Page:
Look in-house for administrator
Here we go again. Sanibel is losing its long-time city manager. She has been a bright spot in managing the island, but now wishes to retire.
The council has decided to solicit suggestions for a search firm from its members, engage that firm in a national search (of course), then receive results and make a choice. Straightforward, huh? Didn’t work so well recently for Fort Myers.
Why a national search firm? What does a city administrator in Pocatello, Idaho know about red tide? What does a vice mayor in Burlington, Vermont, who wishes a warmer clime, know about island life and challenges? Do I hear hurricanes?
It has been my business experience in past years that the second-in-command is nearly always capable to fill the boss’s shoes if he or she is temporarily incapacitated or on vacation. Why spend taxpayer money on new salary, travel, moving expenses and temporary housing as well as the enormous fee for the search firm when the answer could be right in the office?
Raymond Brooks, Fort Myers
Liz Cheney’s efforts misplaced
The Naples Daily News published an article by Donna Brazile. Her article outlines her position with regard to the ouster of Liz Cheney from the Republican House leadership team. However, it is interesting that she says in part, “I’ve never believed that the job of members of the Congress in the opposition party was to do everything possible to obstruct and sabotage the president.” Really? Where was she over the past four years when Trump was president?
Liz Cheney was voted out of her House leadership position because she felt it was necessary to focus on Trump and the “Big Lie.” Even after she survived an earlier vote to remove her from the leadership team, she continued her diatribe on Trump and the Big Lie. The role of a House Republican in a leadership position is to develop election strategy and counteract the opposition when necessary. She chose not to do that, but continues to put Trump at the forefront.
Trump is out, and the 2020 election has been decided, but Trump will play a role in the party. After all, 74,000,000 people voted for him. Cheney should not alienate those people.
Nick Blauwiekel, Naples
GOP lawmakers’ charade
Republican lawmakers fear the power of people, so they push for school privatization. They want to completely dismantle funding for public schools but know this would not sit well with most citizens. That’s why they engage in incremental changes — they hope we won’t notice.
A long-time GOP objective is to minimize all government spending, and public education is one of the largest line items in state budgets. Eliminating public education spending would reduce the tax burden on wealthy citizens.
But citizens love public schools, so the GOP creates a false narrative about “failing schools.” Most people don’t share their vision for limited government when they realize what a critical role government plays in their lives. Taking down public schools minimizes the impact of powerful teachers’ unions and local school boards. This represents yet another sinister GOP method to reduce the power of people.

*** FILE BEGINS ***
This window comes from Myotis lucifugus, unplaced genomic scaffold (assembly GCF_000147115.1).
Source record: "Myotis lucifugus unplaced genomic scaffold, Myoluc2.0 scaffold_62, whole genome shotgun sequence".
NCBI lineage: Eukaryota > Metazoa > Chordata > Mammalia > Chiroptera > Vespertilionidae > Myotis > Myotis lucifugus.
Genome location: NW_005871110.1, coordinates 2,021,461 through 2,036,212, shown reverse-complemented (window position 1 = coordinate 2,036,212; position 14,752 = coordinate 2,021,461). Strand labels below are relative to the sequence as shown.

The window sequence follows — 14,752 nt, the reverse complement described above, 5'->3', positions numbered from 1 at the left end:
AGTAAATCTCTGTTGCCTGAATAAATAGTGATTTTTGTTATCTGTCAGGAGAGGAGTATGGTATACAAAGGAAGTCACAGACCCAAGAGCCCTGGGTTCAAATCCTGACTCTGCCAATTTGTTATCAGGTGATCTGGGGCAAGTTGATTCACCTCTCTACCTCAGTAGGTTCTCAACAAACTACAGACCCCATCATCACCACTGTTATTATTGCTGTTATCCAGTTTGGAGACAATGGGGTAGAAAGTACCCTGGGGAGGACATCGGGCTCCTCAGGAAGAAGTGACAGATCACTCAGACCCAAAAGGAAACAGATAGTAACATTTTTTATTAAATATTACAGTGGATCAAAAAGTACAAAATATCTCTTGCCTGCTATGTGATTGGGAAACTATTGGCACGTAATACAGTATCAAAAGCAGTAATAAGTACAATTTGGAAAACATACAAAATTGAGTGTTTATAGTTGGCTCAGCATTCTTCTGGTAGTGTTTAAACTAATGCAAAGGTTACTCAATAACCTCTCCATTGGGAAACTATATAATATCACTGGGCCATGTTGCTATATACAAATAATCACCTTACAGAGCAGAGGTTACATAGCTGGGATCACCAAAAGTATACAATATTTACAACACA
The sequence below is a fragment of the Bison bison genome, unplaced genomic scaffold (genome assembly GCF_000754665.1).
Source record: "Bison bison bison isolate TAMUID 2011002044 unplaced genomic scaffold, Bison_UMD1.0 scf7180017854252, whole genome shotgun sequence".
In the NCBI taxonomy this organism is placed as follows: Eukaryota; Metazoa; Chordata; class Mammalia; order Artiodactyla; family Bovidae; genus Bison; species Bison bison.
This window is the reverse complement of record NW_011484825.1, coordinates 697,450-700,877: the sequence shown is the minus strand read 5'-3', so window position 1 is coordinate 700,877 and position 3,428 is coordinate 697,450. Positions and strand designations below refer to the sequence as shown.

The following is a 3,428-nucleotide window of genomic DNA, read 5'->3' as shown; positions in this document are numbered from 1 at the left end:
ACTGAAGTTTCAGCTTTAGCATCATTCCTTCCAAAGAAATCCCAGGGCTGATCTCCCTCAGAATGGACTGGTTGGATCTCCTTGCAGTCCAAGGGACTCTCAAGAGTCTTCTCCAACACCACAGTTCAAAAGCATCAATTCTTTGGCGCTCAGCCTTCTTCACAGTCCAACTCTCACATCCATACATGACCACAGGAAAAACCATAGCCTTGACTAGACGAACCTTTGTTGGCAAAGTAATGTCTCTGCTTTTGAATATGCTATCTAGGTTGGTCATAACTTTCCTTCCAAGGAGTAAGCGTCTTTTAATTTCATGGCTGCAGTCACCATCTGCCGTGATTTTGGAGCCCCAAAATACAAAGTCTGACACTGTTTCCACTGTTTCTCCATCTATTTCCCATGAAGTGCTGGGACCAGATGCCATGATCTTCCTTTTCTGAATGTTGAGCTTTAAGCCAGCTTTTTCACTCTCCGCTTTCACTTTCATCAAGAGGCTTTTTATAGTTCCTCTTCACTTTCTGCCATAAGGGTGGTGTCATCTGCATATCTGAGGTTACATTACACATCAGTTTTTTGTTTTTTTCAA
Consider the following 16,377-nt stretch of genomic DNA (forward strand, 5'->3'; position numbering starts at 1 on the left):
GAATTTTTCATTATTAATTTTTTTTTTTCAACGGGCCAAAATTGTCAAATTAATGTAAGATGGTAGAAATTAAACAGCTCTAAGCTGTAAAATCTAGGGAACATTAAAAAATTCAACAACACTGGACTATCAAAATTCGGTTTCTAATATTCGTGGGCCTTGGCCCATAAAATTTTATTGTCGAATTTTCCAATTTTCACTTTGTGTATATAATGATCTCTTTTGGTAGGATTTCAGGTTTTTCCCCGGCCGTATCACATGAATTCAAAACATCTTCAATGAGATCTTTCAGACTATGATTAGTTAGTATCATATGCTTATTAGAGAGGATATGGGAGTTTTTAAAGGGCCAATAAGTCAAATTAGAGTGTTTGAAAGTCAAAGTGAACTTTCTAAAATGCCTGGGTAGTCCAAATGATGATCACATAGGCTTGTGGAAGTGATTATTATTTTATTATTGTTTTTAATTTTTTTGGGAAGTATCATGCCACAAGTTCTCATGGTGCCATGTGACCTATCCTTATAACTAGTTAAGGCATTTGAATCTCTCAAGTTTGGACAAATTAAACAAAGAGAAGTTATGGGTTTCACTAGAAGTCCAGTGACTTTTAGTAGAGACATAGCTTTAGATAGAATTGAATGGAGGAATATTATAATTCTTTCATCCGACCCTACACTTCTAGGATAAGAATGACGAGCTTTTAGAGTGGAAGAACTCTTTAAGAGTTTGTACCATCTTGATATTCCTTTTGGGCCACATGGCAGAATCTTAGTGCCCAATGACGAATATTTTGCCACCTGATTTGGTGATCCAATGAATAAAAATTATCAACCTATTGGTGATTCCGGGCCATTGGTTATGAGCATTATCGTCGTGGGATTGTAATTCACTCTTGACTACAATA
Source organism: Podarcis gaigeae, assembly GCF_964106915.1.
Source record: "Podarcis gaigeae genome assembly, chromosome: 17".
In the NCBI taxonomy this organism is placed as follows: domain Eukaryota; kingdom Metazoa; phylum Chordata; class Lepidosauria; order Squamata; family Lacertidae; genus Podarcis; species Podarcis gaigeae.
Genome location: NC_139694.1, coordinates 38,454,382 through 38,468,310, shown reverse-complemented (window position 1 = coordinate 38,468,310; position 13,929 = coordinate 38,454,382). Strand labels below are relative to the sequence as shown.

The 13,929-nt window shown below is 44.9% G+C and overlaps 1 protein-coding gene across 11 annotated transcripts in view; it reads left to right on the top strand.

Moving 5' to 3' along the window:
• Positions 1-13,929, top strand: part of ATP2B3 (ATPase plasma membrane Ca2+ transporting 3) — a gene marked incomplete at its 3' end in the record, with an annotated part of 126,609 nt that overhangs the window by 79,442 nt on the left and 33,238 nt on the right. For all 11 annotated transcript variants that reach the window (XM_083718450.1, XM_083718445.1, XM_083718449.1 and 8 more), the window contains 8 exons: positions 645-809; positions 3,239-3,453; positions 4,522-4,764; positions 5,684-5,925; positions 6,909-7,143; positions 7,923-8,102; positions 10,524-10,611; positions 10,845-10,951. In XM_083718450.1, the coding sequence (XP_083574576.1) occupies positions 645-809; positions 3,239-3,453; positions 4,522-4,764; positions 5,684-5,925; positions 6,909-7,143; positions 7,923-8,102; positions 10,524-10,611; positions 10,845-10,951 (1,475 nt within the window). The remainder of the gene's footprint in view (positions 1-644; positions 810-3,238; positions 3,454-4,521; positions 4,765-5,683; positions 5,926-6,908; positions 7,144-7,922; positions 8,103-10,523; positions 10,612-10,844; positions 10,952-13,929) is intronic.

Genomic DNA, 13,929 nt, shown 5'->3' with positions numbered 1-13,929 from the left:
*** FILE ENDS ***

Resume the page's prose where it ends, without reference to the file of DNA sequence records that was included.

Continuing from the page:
The mainstream GOP proves, once again, that their grumbling about big government a smoke-and-mirrors charade all about political posturing.
Karen Fisk, Rotonda West
Volunteers should be commended
In response to “a different perspective” who was apparently responding to another letter having to do with volunteers, I think YOU are missing the big picture. Do you know what would be really easy for said white middle- and upper-income middle-class volunteers? Staying home and NOT volunteering. ANY volunteer regardless of class, income, race or age should be commended for freely giving their time to help people less fortunate as them. Perhaps you should try it.
Eileen Santoro, Naples
Create first-class public golf course
I thought the commissioners were so forward-thinking when they rescued the golf course on Collier Boulevard. Now that it belongs to the county, they could use the blueprint done by the Robert Trent Jones golf trail in Tennessee to make this a truly community endeavor. The Robert Trent Jones golf courses were created using the retirement funds from the public servants and they developed a marvelous plan for running them, providing jobs and training for members of the communities. And it has been a financial success.
For Collier County, there are such possibilities to utilize our own resources to make this a successful operation. We could use FGCU, Lorenzo Walker or St. Matthew’s to provide interns in many of their programs such as turf management, horticulture and golf course management.
We could use those in culinary training from St. Matthew’s House for food services. We could train interns in merchandizing in the golf shop or in accounting. And there are always golf professionals looking for first opportunities. And, don’t forget, our First Tee program.
It could be a win-win for all of us giving Collier County th a first-class public golf course for everyone to enjoy.
Sally Lam, Naples